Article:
top of page

Pearl Necklace

July 11, 2023
Babur II 1881-1920



       India boasts an unbroken tradition in the decorative arts that can be traced back at least five thousand years. A notable spurt in the traditional jewelled arts of India took place in the late nineteenth century, a period that witnessed a marriage between the traditional craft knowledge of the Subcontinent and European fashions and taste of the time, as highlighted by this necklace. 


        Up until the death of the Mughal Emperor Aurangzeb (1707) it was common practice for the Mughal emperors to perform the ceremony of khil'at, where deserving courtiers and subjects would be presented with gifts as a reward for good service to the state.  Such gifts would include honorary robes, be-jewelled daggers, sashes (kamarband), and turban ornaments (sarpech). The regular bestowing of gifts to courtiers required a constant supply of jewels to be on hand.  Abu'l-Fazl  tells us of Akbar's twelve treasuries (khanzana) three of which were for precious stones, gold and jewellery. Along with these treasuries there would have been workshops within the palace complex, with craftsmen carrying out the many royal commissions. Abu'l-Fazl  mentions that the gems in the treasury were stored according to weight with emeralds coming first, followed by rubies, diamonds, pearls and sapphires. Retention of weight was an important factor in the fashioning of these gems so excessive cutting and carving was generally avoided. Rubies, emeralds and sapphires were often left en cabochon, the form in which they were naturally found.  Inscribing gems with the emperor's name was seen as a mark of appreciation for the quality of the stone.


        This tradition continued into the nineteenth century and it is interesting to note that the emerald on this necklace was identified by Gübelin as being of Russian origin. Historically, emeralds were mined in Columbia and reached India via Spanish merchants as trade goods. Enormous quantities of emeralds were acquired by the Mughals and a strong trade developed with the Mughals purchasing the largest and finest quality of emeralds. The discovery of emeralds in Russia first took place in the early nineteenth century in the Ural Mountains, coinciding with the dating of the current example and demonstrating the continued desire for these gemstones by Indian patrons and the opening of new trade networks.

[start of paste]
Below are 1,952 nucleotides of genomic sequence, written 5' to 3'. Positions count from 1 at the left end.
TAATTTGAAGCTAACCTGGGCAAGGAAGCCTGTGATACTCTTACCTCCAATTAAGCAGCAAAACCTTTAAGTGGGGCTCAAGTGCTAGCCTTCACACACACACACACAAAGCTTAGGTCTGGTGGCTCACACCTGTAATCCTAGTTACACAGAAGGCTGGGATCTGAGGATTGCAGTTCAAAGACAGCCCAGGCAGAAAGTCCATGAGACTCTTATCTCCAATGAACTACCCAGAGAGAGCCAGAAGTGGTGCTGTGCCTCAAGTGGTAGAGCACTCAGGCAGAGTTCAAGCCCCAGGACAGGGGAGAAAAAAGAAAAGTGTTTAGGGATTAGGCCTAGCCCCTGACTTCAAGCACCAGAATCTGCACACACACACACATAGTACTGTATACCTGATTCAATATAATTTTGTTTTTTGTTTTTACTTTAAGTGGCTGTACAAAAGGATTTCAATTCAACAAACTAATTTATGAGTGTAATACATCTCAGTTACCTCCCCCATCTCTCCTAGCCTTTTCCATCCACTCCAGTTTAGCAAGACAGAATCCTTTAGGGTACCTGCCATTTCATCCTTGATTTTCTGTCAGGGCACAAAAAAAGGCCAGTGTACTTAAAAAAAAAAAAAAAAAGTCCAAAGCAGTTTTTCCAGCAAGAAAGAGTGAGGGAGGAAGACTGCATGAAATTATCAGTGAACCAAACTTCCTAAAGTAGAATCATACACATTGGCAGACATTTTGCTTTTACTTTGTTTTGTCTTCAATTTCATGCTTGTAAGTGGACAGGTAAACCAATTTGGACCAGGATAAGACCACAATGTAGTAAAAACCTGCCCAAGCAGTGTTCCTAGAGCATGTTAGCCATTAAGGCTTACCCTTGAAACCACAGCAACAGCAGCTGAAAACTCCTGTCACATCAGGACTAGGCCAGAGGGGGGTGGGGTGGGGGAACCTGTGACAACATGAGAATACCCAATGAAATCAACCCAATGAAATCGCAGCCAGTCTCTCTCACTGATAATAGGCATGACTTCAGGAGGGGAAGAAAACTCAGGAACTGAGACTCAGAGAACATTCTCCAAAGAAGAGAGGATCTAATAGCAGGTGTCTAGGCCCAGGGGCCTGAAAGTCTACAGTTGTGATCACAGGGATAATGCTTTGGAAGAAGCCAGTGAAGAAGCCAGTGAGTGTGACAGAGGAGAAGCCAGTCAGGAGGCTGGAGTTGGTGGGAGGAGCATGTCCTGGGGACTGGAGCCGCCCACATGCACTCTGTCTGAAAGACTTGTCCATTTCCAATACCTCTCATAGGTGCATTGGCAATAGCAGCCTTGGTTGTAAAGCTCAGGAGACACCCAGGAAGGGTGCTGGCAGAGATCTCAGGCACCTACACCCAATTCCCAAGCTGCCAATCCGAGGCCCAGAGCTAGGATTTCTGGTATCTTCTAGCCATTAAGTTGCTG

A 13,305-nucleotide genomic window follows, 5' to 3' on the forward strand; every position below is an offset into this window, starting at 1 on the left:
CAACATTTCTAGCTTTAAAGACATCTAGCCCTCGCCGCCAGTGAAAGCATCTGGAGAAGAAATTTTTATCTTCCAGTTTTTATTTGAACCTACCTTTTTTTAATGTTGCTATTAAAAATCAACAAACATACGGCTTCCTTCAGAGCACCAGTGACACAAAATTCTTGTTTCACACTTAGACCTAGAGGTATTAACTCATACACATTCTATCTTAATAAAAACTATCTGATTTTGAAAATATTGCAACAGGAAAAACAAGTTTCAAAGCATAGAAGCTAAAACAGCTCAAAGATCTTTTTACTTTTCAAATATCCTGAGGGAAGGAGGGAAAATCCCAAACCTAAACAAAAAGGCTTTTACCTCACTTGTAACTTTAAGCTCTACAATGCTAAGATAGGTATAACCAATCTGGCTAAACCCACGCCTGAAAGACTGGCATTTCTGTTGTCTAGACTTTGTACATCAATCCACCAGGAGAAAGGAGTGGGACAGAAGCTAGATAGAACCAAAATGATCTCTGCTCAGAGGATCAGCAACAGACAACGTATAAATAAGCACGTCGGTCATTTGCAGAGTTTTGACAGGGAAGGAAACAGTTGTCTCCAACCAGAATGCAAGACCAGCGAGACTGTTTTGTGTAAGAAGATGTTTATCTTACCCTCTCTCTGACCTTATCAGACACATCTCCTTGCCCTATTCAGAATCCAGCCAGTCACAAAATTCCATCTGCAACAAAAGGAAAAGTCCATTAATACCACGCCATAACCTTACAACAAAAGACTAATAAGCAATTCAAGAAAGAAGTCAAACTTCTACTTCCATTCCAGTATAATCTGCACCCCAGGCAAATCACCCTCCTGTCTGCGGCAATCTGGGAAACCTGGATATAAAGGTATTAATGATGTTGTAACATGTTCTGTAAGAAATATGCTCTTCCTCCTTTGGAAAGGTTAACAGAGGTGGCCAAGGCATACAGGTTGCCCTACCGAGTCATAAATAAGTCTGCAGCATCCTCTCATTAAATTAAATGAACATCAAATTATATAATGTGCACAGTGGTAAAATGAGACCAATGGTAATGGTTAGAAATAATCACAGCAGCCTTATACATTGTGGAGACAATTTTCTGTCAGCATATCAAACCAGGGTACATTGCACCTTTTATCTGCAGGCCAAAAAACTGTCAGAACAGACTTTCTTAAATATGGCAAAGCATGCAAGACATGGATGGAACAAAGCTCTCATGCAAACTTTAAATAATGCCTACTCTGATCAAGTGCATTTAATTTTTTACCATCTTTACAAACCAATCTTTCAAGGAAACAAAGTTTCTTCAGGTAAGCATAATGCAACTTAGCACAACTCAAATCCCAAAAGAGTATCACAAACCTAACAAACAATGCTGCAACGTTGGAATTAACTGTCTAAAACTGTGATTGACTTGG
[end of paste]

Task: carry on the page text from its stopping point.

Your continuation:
The mount, designed as two facing parrots between a foliate branch, is set with foil-backed flat-cut diamonds. This was achieved by use of the kundan technique by which precious stones were set into hyper-purified gold that was refined into strips of malleable foil which develops an adhesive quality at room temperature. The gemstones, in this case diamonds, were then placed directly into this setting, on a polished gold or silver foil to highlight the gemstone’s reflection and colour. This rich design is further enhanced with a bright and colourful enamel layer to the reverse.


       The present carved emerald necklace embodies the historical love of the Mughal elite for important gemstones, the symbolism attached to motifs such as parrots and the continued influence of Mughal jewellery on the European style. 


Rate This BookDon’t love itNot greatGoodGreatLove itRate This Book

Your content has been submitted

Post Comment
Ratings & Review
Click To Close Comment Box
Click To Post Your Comment
Show Reviews

Ismail Mazari

average rating is null out of 5

Very good information.


The Mughal Images immediately took a much greater interest in realistic portraiture than was typical of Persian miniatures. Animals and plants were the main subject of many miniatures for albums and were more realistically depicted. To upload your images click here.

Mughal Library brings readers of our history and related subjects on one platform. our goal is to share knowledge between researchers and students in a friendly environment.


bottom of page